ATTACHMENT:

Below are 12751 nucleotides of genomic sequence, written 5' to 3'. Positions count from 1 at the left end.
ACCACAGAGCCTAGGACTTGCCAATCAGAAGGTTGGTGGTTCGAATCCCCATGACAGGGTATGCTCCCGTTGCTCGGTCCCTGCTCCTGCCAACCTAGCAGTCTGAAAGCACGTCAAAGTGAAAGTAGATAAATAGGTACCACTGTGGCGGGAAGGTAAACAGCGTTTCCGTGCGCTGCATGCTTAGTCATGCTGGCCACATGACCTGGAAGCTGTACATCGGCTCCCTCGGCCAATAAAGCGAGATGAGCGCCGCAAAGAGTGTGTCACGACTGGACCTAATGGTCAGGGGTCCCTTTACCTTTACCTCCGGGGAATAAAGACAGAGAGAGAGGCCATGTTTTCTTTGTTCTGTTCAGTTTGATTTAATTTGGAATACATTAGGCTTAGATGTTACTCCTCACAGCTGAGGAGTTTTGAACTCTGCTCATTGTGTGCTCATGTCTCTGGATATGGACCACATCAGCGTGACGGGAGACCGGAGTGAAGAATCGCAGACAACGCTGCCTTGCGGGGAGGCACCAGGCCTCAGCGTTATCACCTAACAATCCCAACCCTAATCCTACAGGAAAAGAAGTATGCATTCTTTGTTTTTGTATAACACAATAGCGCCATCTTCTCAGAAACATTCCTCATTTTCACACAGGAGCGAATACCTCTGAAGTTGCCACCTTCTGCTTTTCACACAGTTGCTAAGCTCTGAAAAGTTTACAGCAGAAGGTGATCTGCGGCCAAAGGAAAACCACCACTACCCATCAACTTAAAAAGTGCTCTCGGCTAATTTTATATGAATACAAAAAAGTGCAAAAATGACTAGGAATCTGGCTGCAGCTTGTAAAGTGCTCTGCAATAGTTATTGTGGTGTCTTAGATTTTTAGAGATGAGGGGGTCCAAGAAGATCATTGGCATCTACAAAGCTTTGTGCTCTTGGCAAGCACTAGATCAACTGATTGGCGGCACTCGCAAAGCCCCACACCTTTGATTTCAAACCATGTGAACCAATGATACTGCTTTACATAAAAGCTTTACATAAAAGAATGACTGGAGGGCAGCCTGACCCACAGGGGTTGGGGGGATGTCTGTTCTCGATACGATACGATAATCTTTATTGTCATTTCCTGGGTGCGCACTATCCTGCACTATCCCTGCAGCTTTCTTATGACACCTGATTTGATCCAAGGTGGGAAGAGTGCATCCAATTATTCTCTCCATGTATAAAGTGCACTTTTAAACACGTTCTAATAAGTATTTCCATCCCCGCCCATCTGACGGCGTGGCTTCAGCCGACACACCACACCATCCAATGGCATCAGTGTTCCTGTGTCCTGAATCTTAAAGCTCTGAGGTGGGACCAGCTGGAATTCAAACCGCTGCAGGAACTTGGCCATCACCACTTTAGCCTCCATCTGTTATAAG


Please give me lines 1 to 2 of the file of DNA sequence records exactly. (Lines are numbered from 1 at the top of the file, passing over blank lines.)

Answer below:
Below are 12751 nucleotides of genomic sequence, written 5' to 3'. Positions count from 1 at the left end.
ACCACAGAGCCTAGGACTTGCCAATCAGAAGGTTGGTGGTTCGAATCCCCATGACAGGGTATGCTCCCGTTGCTCGGTCCCTGCTCCTGCCAACCTAGCAGTCTGAAAGCACGTCAAAGTGAAAGTAGATAAATAGGTACCACTGTGGCGGGAAGGTAAACAGCGTTTCCGTGCGCTGCATGCTTAGTCATGCTGGCCACATGACCTGGAAGCTGTACATCGGCTCCCTCGGCCAATAAAGCGAGATGAGCGCCGCAAAGAGTGTGTCACGACTGGACCTAATGGTCAGGGGTCCCTTTACCTTTACCTCCGGGGAATAAAGACAGAGAGAGAGGCCATGTTTTCTTTGTTCTGTTCAGTTTGATTTAATTTGGAATACATTAGGCTTAGATGTTACTCCTCACAGCTGAGGAGTTTTGAACTCTGCTCATTGTGTGCTCATGTCTCTGGATATGGACCACATCAGCGTGACGGGAGACCGGAGTGAAGAATCGCAGACAACGCTGCCTTGCGGGGAGGCACCAGGCCTCAGCGTTATCACCTAACAATCCCAACCCTAATCCTACAGGAAAAGAAGTATGCATTCTTTGTTTTTGTATAACACAATAGCGCCATCTTCTCAGAAACATTCCTCATTTTCACACAGGAGCGAATACCTCTGAAGTTGCCACCTTCTGCTTTTCACACAGTTGCTAAGCTCTGAAAAGTTTACAGCAGAAGGTGATCTGCGGCCAAAGGAAAACCACCACTACCCATCAACTTAAAAAGTGCTCTCGGCTAATTTTATATGAATACAAAAAAGTGCAAAAATGACTAGGAATCTGGCTGCAGCTTGTAAAGTGCTCTGCAATAGTTATTGTGGTGTCTTAGATTTTTAGAGATGAGGGGGTCCAAGAAGATCATTGGCATCTACAAAGCTTTGTGCTCTTGGCAAGCACTAGATCAACTGATTGGCGGCACTCGCAAAGCCCCACACCTTTGATTTCAAACCATGTGAACCAATGATACTGCTTTACATAAAAGCTTTACATAAAAGAATGACTGGAGGGCAGCCTGACCCACAGGGGTTGGGGGGATGTCTGTTCTCGATACGATACGATAATCTTTATTGTCATTTCCTGGGTGCGCACTATCCTGCACTATCCCTGCAGCTTTCTTATGACACCTGATTTGATCCAAGGTGGGAAGAGTGCATCCAATTATTCTCTCCATGTATAAAGTGCACTTTTAAACACGTTCTAATAAGTATTTCCATCCCCGCCCATCTGACGGCGTGGCTTCAGCCGACACACCACACCATCCAATGGCATCAGTGTTCCTGTGTCCTGAATCTTAAAGCTCTGAGGTGGGACCAGCTGGAATTCAAACCGCTGCAGGAACTTGGCCATCACCACTTTAGCCTCCATCTGTTATAAG